Between Verbier & Paris

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Forty-eight hours on from news of the Duke of Cambridge’s ski trip to Verbier hitting as Commonwealth Day festivities were unfolding, the news cycle has evolved pretty much as you’d expect. William has been raked over the coals for being, at best, wildly tone deaf and, at worst, a playboy louche who should have grown up years ago.

And I have to say, in watching the fallout, I’ve become a bit less forgiving. The thing is, there’s nothing about this reaction that is surprising and William had to have known that. He chose to go anyway and that choice doesn’t say anything good.

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This isn’t what the story surrounding Commonwealth Day should have been, particularly this year, with royal assent for the government’s Brexit bill coming within days. A celebration of the UK’s unity within the context of an annual tradition is all the more critical right now in an atmosphere of political and economic uncertainty. Providing consistency and stability is at the very core of what the monarchy provides. William’s actions undermined that.

He should have been at the ceremony, plain and simple. But if he was going to skip it, then it really shouldn’t have been for a boys’ ski trip. And if it was going to be for a ski trip, then it would have been great if he had stayed away from women a decade younger than him and late night dancing in a club. Alas…

Now an event that should have allowed the Queen to be front and center is about William. A week that should have let the Cambridges shine as they participate in Friday’s St. Patrick’s Day Parade and represent the UK in Paris is now going to be awkward and coverage of it laced with eye rolls. And all the while Kate is going to have keep a smile on her face while people speculate whether her husband is cheating on her, bored or just a bit dim.

Whether William likes it or not, his image and reputation are incredibly important to his success and dropping the ball here doesn’t just threaten his own popularity. This will blow over, but each incident has an impact on perception – on him, and on his grandmother, father and son. And if you think a piling up of incidents like this isn’t a big deal then take a look at how often the Prince of Wales is still held accountable for his first marriage. So much so that opinion polls regularly run the of question whether he is too disliked to succeed the Queen.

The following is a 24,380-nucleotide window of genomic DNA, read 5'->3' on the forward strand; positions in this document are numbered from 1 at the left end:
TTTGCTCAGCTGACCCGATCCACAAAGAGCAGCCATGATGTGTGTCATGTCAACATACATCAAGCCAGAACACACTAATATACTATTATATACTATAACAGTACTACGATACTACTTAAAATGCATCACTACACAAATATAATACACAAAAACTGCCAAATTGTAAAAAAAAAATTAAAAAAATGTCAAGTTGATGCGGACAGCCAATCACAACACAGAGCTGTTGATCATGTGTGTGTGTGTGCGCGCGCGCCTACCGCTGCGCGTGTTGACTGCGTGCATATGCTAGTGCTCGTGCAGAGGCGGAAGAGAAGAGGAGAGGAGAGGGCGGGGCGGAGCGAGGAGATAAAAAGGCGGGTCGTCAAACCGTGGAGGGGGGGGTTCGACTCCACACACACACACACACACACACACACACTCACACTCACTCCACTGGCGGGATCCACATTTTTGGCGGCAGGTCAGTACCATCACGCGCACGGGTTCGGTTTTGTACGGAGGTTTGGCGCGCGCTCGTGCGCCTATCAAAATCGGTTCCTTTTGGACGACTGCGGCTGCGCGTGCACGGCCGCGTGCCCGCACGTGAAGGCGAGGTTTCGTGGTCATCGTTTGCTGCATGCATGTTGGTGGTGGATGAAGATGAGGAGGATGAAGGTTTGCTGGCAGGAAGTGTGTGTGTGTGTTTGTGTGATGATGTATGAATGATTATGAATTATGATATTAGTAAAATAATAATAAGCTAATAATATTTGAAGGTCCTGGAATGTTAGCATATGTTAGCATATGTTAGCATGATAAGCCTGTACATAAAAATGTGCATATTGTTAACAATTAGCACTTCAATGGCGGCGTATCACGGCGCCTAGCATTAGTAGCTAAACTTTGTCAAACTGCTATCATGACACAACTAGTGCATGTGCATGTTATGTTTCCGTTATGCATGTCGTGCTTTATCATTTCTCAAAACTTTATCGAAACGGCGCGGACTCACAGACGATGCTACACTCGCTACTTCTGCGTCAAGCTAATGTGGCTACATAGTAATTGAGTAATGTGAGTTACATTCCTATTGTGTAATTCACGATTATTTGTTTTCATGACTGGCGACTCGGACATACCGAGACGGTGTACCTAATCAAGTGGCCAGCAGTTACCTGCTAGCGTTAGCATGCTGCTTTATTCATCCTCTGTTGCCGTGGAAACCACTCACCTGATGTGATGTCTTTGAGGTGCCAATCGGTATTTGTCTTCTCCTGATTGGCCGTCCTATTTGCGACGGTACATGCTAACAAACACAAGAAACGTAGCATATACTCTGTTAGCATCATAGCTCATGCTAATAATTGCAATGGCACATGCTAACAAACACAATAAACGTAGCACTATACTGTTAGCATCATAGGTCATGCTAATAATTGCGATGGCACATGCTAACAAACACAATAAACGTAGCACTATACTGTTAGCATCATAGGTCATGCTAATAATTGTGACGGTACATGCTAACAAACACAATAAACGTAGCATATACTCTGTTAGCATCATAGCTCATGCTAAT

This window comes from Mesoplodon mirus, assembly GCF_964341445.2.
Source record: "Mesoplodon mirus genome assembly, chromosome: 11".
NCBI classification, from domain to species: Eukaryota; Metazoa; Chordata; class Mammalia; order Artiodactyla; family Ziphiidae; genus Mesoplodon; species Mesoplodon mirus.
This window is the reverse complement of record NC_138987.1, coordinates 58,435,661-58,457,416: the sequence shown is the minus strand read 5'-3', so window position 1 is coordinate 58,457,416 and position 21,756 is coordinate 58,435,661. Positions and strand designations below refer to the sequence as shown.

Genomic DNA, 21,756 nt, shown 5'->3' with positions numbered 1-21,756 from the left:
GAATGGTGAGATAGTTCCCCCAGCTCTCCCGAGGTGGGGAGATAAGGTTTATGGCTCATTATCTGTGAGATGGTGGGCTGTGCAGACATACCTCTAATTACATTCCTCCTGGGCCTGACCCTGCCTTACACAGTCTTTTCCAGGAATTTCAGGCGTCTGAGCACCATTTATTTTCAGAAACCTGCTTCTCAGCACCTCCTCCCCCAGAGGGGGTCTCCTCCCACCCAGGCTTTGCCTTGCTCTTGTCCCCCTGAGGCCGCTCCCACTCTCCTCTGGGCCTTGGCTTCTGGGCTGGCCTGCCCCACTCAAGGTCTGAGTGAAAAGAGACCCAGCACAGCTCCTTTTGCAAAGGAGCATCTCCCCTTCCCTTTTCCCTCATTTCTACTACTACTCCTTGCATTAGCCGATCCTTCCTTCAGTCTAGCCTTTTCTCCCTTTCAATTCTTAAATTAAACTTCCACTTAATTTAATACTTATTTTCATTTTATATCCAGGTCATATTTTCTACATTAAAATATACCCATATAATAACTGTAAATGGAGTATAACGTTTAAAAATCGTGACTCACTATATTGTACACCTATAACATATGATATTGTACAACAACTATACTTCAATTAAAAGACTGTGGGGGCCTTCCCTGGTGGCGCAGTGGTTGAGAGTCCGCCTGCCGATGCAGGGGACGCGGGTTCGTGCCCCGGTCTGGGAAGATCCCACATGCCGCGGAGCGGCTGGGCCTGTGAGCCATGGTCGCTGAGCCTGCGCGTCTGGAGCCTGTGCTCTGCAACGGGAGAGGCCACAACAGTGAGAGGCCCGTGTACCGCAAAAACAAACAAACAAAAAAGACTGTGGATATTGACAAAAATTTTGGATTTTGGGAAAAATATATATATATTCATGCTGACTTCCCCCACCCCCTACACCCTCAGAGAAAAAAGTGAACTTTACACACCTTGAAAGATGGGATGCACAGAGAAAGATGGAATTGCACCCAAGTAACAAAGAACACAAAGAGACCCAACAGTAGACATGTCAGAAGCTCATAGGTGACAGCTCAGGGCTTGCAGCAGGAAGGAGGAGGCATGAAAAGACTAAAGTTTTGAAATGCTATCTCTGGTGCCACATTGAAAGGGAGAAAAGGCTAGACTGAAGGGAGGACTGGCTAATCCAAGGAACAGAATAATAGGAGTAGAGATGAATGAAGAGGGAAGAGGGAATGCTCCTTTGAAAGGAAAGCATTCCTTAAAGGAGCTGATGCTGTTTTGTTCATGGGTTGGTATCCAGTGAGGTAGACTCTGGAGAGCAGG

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William has a reputation for being work shy. So does Kate. Whether or not that’s fair is beside the point; it’s literally their job to fix that perception for the health of the institution of which they’re a part. William has been given a lot of latitude over the years to have to take his time, to reconcile himself to his position and cast his role in his own image. He’s 35 now and it’s time to get on with it. I’m not offended by low engagement numbers at this point (though, by the way, see the above image) or protecting his family’s privacy. A lot of people aren’t. But when you’re given that grace, return the respect. This is about doing your job, a thing most people get up and do every day, whether they want to or not, because they don’t have a choice.

This is also about common sense and the shocking lack of it here is troubling.

 

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